White House says airstrike killed Islamic State's second-in-command

White House says airstrike killed Islamic State's second-in-command
Iraqi protesters in central Basra, southern Iraq, march against corruption and poor public services. (Haider Assadee / European Pressphoto Agency)

A U.S. military airstrike in northern Iraq has killed Fadhil Ahmad Hayali, second in command of Islamic State and primary coordinator for moving weapons and fighters to militant strongholds in Iraq and Syria, the White House and Pentagon said Friday.

The Iraqi-born militant, also known as Hajii Mutazz, was killed Tuesday with another militant in a vehicle near Mosul, the group's self-declared capital in Iraq, officials said.


Hayali was in charge of Islamic State operations in Iraq, was a member of the Sunni group's ruling Shura Council and served as senior deputy to the overall leader, Abu Bakr Baghdadi.

U.S. officials said his death marks a loss, if not a setback, for the leadership of an extremist group that now controls vast stretches of territory in Iraq and Syria.

Hayali's death "will adversely impact [Islamic State] operations given that his influence spanned  ... finance, media, operations and logistics," Ned Price, spokesman for the National Security Council, said in a statement.

Price described Hayali as "primary coordinator for moving large amounts of weapons, explosives, vehicles and people between Iraq and Syria."

U.S. intelligence analysts say Hayali was a colonel in the Iraqi army before the U.S.-led invasion toppled Saddam Hussein in 2003 and disbanded his army. Hayali later joined Al Qaeda in Iraq, which led deadly attacks on U.S. troops in Iraq and ultimately spawned Islamic State.

U.S. officials said Hayali helped plan Islamic State military advances over the last two years in Iraq, including the militants' stunning assault on Mosul in June 2014. At the time, convoys of heavily armed fighters waving black flags swept in from Syria, and the much larger Iraqi military fled in disarray.

Armed with U.S.-supplied arms and armored vehicles that government troops had abandoned, the militants used Mosul to launch an offensive that pushed nearly 250 miles south to the edge of Baghdad, the capital, before President Obama announced the start of an air war last August to try to stop them.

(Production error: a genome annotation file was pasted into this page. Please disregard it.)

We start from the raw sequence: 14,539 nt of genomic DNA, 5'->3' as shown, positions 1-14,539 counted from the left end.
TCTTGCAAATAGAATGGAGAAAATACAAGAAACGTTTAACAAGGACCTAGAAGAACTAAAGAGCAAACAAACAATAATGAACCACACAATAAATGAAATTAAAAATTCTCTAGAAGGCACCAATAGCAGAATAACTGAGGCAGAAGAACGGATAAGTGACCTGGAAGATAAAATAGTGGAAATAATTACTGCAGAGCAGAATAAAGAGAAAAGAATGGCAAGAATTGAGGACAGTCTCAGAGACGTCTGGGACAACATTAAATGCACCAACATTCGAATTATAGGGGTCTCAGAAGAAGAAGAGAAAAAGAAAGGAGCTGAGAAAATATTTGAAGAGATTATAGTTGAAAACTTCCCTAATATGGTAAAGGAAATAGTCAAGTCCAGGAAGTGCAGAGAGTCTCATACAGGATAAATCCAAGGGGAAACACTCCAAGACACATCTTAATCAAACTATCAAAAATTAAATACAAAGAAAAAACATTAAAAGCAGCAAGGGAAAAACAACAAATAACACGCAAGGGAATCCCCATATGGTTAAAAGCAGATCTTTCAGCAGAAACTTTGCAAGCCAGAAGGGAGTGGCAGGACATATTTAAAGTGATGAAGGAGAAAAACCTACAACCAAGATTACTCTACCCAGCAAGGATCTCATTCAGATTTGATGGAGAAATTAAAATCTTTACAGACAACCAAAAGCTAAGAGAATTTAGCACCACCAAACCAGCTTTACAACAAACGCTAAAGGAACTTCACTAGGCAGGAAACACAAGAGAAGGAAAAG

The administration has since sent more than 3,000 military advisors to Iraq to help train the army, and coalition warplanes and drones have launched more than 4,000 airstrikes in Iraq and Syria on Islamic State positions and convoys in Iraq and Syria.

Capt. Jeff Davis, a Pentagon spokesman, said coalition forces detained Hayali in Iraq in 2005, but he was later turned over to the Iraqi government. Although Hayali said he was a bookkeeper and arms runner for Al Qaeda at the time, Davis said, he ultimately was released.

Christopher Harmer, a military analyst at the Institute for the Study of War, a nonpartisan public policy group in Washington, said Hayali's death isn't likely to have much impact on the efforts to recapture Iraqi cities and towns from the insurgents.

Islamic State has recruited numerous former senior officers from Saddam Hussein's army into its forces, he noted, giving them a surprisingly experienced corps of military leaders who are fighting on their own ground.

"So it's good news that the U.S. has killed this senior leader," he said. "But I don't expect it will have much of an impact, because [Islamic State] has such a deep bench."

Although U.S. officials early this year had hoped pro-government Iraqi forces could retake Mosul by this summer, that effort has been shelved indefinitely.

Instead, Iraqi troops and coalition warplanes launched a joint offensive in mid-July to recapture Ramadi, west of Baghdad. That effort appears to have bogged down.


"Right now all the U.S. is trying to do is kill our way out of the problem," Harmer said. "Killing these guys after they establish the caliphate, and get their recruiting networks running well, is a bit like closing the barn door after the horses get out."

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